Millman believes that a one-state solution is a pipe dream:
The same people who argue for a one-state bi-national solution frequently assert that because of Israeli settlement activity, a two-state solution is “impossible.” But this impossibility depends entirely on the assumption that Israel will be allowed to get its way in keeping whatever territory it has substantially settled. And that assumption logically precludes a one-state bi-national solution as well. After all, if Israel cannot be pressured into surrendering Ma’ale Adumim to a future Palestinian state, then why should we assume it can be pressured into surrendering Tel Aviv? Wouldn’t the former be much more acceptable in any plausible universe?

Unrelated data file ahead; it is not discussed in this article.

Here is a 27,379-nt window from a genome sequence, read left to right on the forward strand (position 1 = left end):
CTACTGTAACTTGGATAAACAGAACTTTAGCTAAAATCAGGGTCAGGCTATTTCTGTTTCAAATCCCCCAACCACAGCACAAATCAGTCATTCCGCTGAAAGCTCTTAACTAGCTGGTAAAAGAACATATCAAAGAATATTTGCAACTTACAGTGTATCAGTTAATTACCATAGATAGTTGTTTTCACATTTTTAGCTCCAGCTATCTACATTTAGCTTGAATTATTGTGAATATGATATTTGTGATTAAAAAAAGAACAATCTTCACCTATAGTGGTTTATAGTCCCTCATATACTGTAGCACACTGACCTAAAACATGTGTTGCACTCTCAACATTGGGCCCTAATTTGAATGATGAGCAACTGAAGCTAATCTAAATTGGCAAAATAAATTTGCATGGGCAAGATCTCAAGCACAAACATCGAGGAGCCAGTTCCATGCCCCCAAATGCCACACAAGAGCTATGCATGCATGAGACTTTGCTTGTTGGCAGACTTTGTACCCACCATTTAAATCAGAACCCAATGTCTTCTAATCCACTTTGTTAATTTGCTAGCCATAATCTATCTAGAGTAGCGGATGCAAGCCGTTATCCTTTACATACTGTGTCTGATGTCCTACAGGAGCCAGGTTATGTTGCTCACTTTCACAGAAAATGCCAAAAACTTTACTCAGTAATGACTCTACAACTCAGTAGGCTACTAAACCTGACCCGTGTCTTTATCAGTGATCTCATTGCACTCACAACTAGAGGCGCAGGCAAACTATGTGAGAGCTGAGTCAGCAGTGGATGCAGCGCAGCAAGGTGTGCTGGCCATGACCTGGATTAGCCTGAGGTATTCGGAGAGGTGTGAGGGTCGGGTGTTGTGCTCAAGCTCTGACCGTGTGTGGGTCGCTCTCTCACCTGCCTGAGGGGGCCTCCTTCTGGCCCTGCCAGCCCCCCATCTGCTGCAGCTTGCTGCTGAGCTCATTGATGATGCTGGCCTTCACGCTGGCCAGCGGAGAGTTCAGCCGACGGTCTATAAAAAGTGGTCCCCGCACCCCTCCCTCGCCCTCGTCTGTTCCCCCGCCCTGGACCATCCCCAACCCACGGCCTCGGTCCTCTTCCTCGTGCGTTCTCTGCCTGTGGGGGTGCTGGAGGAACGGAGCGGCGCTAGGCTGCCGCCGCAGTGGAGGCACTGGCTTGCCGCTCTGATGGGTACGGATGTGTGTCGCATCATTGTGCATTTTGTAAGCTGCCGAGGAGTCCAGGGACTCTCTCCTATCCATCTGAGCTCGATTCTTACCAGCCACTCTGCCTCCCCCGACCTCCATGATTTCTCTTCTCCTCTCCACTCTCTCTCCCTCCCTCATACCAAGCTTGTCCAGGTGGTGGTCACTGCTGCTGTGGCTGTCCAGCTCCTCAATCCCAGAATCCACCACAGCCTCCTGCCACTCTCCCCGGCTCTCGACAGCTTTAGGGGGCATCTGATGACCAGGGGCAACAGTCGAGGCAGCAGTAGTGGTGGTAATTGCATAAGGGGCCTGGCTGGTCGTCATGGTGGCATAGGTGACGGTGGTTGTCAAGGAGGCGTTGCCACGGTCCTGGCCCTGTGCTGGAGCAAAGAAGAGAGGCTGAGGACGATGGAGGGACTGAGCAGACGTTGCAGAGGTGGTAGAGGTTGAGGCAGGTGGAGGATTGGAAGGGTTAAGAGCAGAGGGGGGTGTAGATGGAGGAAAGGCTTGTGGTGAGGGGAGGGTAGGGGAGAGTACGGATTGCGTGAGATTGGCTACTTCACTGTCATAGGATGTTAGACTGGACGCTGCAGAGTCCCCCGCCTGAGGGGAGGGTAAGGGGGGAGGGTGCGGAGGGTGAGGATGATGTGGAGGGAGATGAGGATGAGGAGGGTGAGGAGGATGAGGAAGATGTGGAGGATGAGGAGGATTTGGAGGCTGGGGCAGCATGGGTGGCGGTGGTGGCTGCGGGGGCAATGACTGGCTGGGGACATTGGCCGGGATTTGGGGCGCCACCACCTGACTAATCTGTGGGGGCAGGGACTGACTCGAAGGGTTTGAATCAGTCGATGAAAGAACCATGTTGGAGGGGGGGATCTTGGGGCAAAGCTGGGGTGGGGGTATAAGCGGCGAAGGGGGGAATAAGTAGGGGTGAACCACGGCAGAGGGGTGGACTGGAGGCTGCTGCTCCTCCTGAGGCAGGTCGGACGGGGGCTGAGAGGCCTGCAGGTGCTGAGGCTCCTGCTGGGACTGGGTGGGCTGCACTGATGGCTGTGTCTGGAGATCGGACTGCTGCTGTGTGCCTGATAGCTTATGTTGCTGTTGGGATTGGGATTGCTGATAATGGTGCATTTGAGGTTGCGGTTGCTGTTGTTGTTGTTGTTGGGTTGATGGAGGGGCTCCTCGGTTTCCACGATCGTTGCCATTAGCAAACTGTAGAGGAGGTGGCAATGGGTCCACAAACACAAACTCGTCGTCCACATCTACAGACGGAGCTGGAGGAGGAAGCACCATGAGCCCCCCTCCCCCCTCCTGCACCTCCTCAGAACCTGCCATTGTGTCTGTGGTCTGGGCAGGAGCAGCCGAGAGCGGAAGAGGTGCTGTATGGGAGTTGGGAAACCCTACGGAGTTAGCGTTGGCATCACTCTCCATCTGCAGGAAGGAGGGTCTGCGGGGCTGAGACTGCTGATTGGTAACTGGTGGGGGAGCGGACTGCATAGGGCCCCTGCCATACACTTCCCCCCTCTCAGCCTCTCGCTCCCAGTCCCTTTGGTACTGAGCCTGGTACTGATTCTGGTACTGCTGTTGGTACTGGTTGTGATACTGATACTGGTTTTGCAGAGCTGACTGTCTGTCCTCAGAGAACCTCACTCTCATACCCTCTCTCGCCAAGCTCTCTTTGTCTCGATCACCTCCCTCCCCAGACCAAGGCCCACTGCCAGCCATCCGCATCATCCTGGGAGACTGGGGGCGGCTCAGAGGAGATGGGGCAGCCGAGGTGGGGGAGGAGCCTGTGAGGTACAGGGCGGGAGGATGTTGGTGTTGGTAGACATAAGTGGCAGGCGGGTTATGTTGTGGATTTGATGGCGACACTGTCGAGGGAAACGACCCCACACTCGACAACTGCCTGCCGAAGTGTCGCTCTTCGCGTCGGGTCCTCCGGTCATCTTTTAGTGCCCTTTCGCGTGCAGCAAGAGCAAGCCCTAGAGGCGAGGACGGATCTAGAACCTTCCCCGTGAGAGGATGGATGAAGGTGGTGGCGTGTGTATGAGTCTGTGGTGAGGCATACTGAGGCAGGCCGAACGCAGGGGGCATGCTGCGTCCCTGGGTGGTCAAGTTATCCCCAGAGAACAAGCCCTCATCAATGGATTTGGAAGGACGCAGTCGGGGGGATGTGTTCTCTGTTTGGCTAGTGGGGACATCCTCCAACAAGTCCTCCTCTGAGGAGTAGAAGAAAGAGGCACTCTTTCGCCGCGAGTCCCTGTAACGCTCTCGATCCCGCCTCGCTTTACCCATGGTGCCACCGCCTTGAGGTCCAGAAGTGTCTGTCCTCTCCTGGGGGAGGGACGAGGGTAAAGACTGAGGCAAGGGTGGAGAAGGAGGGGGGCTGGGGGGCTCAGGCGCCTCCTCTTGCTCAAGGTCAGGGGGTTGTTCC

Yes, but Netanyahu does not live in a plausible universe. And neither alas does the American Jewish Establishment who consistently refuse to take the settlements on.
(Photo: The E1 settlement area (L) is seen across from the Israeli settlement of Maale Adumim, on December 9, 2012. Israel has approved the building of 3,000 settler homes on the patch of land; a development that has been on hold for years due to pressure from the US and EU. Should the construction go ahead it would close off East Jerusalem from the West Bank. By Uriel Sinai/Getty Images)